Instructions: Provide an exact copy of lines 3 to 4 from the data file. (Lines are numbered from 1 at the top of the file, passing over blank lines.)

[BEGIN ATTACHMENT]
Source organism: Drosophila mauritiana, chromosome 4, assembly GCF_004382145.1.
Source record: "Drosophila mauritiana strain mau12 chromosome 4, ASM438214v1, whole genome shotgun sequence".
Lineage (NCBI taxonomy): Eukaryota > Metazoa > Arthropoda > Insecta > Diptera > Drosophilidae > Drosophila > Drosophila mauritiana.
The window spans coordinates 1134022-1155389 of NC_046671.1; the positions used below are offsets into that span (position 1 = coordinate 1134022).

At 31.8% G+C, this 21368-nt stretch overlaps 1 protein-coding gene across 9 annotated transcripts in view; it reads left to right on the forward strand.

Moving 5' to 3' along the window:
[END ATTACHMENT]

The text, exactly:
Lineage (NCBI taxonomy): Eukaryota > Metazoa > Arthropoda > Insecta > Diptera > Drosophilidae > Drosophila > Drosophila mauritiana.
The window spans coordinates 1134022-1155389 of NC_046671.1; the positions used below are offsets into that span (position 1 = coordinate 1134022).